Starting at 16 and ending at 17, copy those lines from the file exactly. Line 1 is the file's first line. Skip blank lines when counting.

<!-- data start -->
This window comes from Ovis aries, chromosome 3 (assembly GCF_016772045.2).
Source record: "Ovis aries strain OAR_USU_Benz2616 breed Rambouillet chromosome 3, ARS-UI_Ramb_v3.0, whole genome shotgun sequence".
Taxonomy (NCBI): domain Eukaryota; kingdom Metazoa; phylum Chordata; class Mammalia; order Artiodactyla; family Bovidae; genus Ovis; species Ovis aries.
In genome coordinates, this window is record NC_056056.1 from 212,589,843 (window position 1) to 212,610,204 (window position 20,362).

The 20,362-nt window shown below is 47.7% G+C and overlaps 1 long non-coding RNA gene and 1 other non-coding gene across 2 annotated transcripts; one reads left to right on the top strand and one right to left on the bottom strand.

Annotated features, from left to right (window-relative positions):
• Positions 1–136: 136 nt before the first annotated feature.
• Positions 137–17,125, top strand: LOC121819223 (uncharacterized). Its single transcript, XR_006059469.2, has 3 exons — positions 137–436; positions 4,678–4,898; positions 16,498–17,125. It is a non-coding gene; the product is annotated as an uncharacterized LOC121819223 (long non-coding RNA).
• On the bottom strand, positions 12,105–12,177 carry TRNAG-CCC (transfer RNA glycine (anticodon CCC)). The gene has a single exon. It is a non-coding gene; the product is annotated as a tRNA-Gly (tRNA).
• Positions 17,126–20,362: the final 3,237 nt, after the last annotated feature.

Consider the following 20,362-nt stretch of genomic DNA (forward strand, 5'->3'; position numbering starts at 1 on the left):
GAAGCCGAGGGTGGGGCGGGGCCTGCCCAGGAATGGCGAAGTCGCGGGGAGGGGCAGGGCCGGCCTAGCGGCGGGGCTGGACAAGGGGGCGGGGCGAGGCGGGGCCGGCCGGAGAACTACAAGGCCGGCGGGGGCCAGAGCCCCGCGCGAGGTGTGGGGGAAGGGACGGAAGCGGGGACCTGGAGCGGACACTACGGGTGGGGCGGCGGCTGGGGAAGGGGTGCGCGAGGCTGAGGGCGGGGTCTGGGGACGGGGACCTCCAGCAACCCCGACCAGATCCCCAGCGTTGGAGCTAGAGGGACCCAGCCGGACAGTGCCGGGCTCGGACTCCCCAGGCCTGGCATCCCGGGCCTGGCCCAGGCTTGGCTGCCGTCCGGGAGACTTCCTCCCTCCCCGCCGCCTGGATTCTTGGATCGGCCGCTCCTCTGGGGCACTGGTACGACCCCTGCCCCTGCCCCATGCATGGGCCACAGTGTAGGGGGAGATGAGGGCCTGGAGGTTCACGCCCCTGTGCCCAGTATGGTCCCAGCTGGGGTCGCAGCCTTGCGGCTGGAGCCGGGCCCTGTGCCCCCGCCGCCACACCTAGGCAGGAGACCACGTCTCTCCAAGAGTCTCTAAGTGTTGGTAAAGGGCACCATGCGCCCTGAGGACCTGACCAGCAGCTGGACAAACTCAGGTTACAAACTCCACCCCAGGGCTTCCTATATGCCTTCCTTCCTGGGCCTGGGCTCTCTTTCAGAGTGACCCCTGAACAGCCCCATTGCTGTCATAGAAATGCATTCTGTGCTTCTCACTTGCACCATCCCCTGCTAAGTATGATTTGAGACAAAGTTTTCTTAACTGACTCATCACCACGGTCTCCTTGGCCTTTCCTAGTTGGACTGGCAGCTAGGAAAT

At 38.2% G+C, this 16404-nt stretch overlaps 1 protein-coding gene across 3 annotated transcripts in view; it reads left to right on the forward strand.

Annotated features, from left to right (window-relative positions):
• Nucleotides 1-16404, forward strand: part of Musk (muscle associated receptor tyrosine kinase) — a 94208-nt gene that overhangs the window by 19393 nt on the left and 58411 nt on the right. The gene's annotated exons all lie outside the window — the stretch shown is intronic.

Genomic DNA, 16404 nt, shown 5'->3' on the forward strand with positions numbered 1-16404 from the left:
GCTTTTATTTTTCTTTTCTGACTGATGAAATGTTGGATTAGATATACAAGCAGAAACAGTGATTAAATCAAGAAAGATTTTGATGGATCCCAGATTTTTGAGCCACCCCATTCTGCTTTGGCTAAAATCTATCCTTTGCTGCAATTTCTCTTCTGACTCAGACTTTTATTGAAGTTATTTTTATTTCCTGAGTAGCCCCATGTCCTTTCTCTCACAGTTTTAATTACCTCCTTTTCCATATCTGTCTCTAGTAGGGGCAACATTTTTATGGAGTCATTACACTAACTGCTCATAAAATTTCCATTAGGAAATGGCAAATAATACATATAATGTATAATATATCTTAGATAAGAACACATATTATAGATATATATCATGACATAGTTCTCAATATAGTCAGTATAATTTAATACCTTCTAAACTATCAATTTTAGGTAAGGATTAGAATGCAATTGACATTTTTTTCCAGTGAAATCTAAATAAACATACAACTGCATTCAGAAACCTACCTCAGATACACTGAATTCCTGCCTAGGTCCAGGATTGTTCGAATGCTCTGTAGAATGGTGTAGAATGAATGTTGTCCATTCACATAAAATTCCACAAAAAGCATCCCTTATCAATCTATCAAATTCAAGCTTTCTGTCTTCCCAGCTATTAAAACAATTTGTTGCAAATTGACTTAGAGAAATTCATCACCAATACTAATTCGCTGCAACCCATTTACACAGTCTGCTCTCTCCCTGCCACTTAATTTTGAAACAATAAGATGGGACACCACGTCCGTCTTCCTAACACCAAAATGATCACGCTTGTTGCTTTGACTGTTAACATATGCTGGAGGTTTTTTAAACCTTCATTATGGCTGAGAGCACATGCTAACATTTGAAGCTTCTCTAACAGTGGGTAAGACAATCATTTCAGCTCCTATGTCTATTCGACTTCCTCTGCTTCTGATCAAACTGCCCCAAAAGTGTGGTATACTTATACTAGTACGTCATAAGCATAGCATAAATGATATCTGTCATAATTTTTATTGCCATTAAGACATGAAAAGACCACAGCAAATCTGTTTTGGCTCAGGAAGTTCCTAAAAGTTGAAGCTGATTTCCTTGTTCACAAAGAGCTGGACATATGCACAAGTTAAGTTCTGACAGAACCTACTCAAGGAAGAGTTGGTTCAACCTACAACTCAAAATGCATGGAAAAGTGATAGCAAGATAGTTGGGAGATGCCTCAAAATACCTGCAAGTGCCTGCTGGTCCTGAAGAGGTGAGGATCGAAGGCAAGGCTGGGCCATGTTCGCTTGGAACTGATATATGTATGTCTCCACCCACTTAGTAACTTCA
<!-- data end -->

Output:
Genomic DNA, 16404 nt, shown 5'->3' on the forward strand with positions numbered 1-16404 from the left:
GCTTTTATTTTTCTTTTCTGACTGATGAAATGTTGGATTAGATATACAAGCAGAAACAGTGATTAAATCAAGAAAGATTTTGATGGATCCCAGATTTTTGAGCCACCCCATTCTGCTTTGGCTAAAATCTATCCTTTGCTGCAATTTCTCTTCTGACTCAGACTTTTATTGAAGTTATTTTTATTTCCTGAGTAGCCCCATGTCCTTTCTCTCACAGTTTTAATTACCTCCTTTTCCATATCTGTCTCTAGTAGGGGCAACATTTTTATGGAGTCATTACACTAACTGCTCATAAAATTTCCATTAGGAAATGGCAAATAATACATATAATGTATAATATATCTTAGATAAGAACACATATTATAGATATATATCATGACATAGTTCTCAATATAGTCAGTATAATTTAATACCTTCTAAACTATCAATTTTAGGTAAGGATTAGAATGCAATTGACATTTTTTTCCAGTGAAATCTAAATAAACATACAACTGCATTCAGAAACCTACCTCAGATACACTGAATTCCTGCCTAGGTCCAGGATTGTTCGAATGCTCTGTAGAATGGTGTAGAATGAATGTTGTCCATTCACATAAAATTCCACAAAAAGCATCCCTTATCAATCTATCAAATTCAAGCTTTCTGTCTTCCCAGCTATTAAAACAATTTGTTGCAAATTGACTTAGAGAAATTCATCACCAATACTAATTCGCTGCAACCCATTTACACAGTCTGCTCTCTCCCTGCCACTTAATTTTGAAACAATAAGATGGGACACCACGTCCGTCTTCCTAACACCAAAATGATCACGCTTGTTGCTTTGACTGTTAACATATGCTGGAGGTTTTTTAAACCTTCATTATGGCTGAGAGCACATGCTAACATTTGAAGCTTCTCTAACAGTGGGTAAGACAATCATTTCAGCTCCTATGTCTATTCGACTTCCTCTGCTTCTGATCAAACTGCCCCAAAAGTGTGGTATACTTATACTAGTACGTCATAAGCATAGCATAAATGATATCTGTCATAATTTTTATTGCCATTAAGACATGAAAAGACCACAGCAAATCTGTTTTGGCTCAGGAAGTTCCTAAAAGTTGAAGCTGATTTCCTTGTTCACAAAGAGCTGGACATATGCACAAGTTAAGTTCTGACAGAACCTACTCAAGGAAGAGTTGGTTCAACCTACAACTCAAAATGCATGGAAAAGTGATAGCAAGATAGTTGGGAGATGCCTCAAAATACCTGCAAGTGCCTGCTGGTCCTGAAGAGGTGAGGATCGAAGGCAAGGCTGGGCCATGTTCGCTTGGAACTGATATATGTATGTCTCCACCCACTTAGTAACTTCA